EJ: That was the tradition. In their minds their family was over there. The Second World War changed a lot for everybody. We understand that. We didn’t grow up in it, but it made the people. Mississippi itself saw the world. They saw that there are other people in another world living. I think it changed the attitude of a lot of people. Of all the soldiers that were in the service. A war is bad, but after the Second World War a lot of people came back, and they accepted a lot more. They accepted a lot more of the different. They accepted Chinese a lot more. They accepted Jewish people more in the delta. The delta is a more of a melting pot than else where. You had the Jewish people that were in the dry good business. The Orientals were in the grocery business. The Italians were in the farming. I always thought. It was growing up there that we had our problems. We enjoyed it. When we left the delta to come here. When I went to Mississippi State, kids here have never seen have seen an Oriental. I went to work over in Scott County over there. I went over there as an accountant. The people over there I was a novelty. They looked at you. I still got my work done. They were good people, and they realized who we are. Coming to Jackson from getting out of service. I was in the service for a couple of years and going to work here. I can count the Orientals on my fingers that lived in Jackson. There was only Dr. Gee. He was a doctor and engineer. It was I, and Mr. Don who was a pharmacist. It was about five or six of us. Right now the Oriental population in Jackson is several thousand because of the universities. People are moving in. Most of the concentration of the Chinese was in the Mississippi Delta because of the fact that the first generation of Chinese could make a better living running grocery stores and being part of a community up there. It was black or white or whatever. They were in the middle of the black and white struggle of integration. It probably helped the Orientals out in that process.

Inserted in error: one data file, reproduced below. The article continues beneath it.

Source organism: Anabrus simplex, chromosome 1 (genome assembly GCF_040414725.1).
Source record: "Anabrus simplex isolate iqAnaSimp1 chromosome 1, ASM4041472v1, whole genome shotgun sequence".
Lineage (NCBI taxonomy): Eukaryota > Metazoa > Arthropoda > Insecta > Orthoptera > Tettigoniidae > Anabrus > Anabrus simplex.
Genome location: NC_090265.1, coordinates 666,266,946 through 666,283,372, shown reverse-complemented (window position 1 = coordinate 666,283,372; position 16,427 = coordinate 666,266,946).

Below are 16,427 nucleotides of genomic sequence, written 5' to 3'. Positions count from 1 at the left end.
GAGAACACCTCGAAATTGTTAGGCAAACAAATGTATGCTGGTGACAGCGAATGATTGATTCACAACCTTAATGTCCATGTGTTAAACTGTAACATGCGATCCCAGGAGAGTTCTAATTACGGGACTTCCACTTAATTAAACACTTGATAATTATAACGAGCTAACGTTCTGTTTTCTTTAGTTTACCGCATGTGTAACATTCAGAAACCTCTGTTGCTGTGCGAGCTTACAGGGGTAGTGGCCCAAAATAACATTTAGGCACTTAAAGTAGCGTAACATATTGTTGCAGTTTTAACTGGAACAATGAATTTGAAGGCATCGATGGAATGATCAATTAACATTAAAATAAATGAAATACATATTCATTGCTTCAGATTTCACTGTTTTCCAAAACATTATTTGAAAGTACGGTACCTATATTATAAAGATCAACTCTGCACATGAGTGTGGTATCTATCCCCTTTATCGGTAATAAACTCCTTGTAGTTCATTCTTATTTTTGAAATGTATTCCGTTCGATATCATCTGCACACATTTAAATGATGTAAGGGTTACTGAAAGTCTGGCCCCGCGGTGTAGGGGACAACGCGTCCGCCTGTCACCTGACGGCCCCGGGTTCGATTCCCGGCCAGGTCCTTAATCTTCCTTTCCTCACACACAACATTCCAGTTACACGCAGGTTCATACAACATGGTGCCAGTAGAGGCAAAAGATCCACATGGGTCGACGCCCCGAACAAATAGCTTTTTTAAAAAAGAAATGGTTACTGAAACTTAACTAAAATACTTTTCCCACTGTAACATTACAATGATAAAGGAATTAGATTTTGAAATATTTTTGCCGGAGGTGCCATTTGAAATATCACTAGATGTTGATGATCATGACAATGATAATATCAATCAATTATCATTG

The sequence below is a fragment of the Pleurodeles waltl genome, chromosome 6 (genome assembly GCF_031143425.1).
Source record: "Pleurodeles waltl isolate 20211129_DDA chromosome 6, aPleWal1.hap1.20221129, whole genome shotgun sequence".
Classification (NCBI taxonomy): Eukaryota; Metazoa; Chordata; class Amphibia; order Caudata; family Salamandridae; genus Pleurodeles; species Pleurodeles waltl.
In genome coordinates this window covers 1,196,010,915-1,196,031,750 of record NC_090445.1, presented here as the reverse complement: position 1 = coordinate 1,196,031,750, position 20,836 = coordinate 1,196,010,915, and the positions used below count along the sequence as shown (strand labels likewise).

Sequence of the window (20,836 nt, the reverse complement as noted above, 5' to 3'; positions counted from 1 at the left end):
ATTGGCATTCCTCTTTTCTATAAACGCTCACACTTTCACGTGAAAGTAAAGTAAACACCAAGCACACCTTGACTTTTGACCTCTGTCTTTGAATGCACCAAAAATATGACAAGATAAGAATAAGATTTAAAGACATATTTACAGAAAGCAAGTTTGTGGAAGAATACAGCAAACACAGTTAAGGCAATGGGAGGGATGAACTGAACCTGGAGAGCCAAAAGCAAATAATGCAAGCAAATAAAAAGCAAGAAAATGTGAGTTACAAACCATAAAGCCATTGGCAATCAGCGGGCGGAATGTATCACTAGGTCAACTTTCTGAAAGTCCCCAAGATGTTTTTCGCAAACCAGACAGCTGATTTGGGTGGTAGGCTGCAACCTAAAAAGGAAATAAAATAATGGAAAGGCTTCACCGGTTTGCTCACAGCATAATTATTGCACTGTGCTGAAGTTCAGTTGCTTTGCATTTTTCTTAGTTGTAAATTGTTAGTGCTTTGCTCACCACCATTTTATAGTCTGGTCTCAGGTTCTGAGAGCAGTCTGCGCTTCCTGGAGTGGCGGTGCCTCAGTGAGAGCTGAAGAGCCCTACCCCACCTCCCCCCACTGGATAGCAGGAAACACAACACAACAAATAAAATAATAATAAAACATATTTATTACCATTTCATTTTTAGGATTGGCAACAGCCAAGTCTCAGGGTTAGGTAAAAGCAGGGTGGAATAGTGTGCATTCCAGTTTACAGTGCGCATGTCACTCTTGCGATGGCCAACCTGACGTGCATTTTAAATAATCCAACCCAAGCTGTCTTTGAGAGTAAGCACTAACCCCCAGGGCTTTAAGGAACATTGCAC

AJ: It has just been a lot of change.
EJ: A lot of change. People have changed.
AJ: As people have migrated from different areas like they have. A big factory normally brings people in. You get exposed to different people. It is not that you don’t know other people.
EJ: When I applied for a job, the man I went to work for Mr. Ed Morgan. This was forty years ago. He said you know Ed you can be one of our better person because when you go in these towns out here. They gone know you. If I was to send somebody else out there they are not going to know the way you do good or bad. They gone know you. I remember. I said well let’s (Tape was not able to understand.) I was running my business. You are a minority where people will know you. We have done well in our business. We have tried to raise are families to be that way to. We have two, three kids. They are all college graduates. We are as a second generation we are moving away from those traditions that our parents that raised us up in. I am sure we are more Americanized than anything else right now.